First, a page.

Few people alive today realize just how different our experience of life is from what we once knew. Today’s objectivity and reason were modes of being only a sliver of us knew in ancient times. As the rays of the Enlightenment spread across the globe, this slowly changed.
Today, logic is so embedded in our lives that we no longer see it. We swim in a primordial sea of virtual intelligence, our material world bending as light refracting in water, to a rising tide of human instruction.
To say we understand our technology investments is true in the short-term, but not in the long-term. Today, we push our ego-driven engines of development faster and faster — primarily in search of economic gains. Over the long-term, we have little understanding of how these investments will stack up. We have no idea what they will become.
What strikes me most about humanity is the ominous uncertainty of our future. Never has Dickens been more right: these are the best and worst of times; we straddle oblivion on one side and Heaven on Earth on the other.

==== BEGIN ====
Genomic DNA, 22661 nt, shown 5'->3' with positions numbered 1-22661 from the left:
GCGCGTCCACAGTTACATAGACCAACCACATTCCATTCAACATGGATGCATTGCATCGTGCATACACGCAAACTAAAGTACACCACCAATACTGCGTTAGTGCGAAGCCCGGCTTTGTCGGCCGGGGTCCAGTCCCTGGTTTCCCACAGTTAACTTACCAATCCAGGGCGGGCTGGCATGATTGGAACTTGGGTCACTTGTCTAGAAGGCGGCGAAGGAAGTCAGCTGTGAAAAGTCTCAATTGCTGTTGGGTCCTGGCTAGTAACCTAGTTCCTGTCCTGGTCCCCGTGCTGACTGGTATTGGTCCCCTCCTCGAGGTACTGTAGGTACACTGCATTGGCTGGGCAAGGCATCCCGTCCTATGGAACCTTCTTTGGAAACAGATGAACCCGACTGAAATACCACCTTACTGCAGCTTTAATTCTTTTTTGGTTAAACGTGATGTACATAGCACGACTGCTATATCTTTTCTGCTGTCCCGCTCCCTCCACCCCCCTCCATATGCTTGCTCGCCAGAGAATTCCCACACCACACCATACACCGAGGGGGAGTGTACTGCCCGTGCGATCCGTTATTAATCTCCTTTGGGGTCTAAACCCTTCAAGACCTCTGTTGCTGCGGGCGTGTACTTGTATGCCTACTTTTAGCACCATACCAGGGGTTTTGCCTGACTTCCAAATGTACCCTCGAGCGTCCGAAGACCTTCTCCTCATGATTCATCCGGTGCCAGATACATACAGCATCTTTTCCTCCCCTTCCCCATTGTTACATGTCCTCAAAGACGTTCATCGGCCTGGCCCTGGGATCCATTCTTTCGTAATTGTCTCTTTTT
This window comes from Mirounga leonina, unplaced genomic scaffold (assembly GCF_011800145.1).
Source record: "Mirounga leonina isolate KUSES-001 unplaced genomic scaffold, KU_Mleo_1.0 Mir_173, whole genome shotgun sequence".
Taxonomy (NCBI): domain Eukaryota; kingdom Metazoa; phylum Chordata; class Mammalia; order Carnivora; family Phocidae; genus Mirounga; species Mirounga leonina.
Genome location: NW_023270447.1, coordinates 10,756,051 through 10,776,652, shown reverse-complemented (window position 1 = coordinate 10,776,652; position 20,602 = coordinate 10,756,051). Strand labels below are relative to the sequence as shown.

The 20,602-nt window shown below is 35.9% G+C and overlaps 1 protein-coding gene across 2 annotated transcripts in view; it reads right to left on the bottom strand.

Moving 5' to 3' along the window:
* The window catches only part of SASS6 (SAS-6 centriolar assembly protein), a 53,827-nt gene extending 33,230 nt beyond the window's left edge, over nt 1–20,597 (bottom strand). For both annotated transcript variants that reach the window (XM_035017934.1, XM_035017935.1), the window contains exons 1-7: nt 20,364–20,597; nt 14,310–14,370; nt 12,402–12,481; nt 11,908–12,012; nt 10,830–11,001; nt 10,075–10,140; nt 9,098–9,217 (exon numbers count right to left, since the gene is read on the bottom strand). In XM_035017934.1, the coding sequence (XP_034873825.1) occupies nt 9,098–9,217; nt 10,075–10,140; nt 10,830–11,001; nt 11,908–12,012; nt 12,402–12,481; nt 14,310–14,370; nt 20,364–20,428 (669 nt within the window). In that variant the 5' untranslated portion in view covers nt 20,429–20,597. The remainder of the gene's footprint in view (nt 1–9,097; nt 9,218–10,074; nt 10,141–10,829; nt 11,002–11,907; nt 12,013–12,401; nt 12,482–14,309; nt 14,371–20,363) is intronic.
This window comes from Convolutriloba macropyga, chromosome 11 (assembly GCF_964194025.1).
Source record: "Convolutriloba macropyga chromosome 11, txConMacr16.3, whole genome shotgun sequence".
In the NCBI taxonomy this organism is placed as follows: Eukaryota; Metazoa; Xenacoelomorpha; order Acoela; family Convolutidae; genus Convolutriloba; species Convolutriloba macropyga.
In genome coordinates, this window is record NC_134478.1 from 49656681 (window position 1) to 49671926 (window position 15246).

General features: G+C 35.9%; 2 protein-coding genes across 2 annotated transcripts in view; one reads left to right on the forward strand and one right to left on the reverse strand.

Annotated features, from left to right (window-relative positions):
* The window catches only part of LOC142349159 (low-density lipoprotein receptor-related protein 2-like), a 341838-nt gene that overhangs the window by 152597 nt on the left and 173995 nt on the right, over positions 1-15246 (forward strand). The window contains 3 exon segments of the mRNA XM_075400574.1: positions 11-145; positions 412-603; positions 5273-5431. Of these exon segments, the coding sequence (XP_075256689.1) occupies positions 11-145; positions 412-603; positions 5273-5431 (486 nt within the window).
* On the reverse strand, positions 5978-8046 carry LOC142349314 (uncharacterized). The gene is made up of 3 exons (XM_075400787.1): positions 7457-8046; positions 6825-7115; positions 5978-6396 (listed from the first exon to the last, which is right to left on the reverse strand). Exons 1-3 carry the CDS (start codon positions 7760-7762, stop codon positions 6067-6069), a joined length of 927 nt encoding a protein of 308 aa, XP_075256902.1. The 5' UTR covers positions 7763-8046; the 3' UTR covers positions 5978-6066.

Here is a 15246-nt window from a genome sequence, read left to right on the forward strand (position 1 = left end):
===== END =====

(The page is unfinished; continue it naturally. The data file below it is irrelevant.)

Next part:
The human psyche is ill-prepared for the changes to come. We aren’t just flat-footed in our economic race with intelligent machinery; we are unaware of how this new intelligence will shift our experience of life. We are about to see fundamental changes in what is expected of our minds. The rapidly rising sea of code will lift the burdens of our logic and objectivity. In that wake, our brains will be left wondering what it means to be Human.
Thankfully, the more things change, the more they remain the same. With our layers of logic moved beyond our organic brains, we are freed to rejoin a Golden Era, a time when our insides led in ways we do not understand today.
Unexpectedly, the gift of machinery, which we give to ourselves, can leave us with a more meaningful mode of Human Being. But only if we make it so.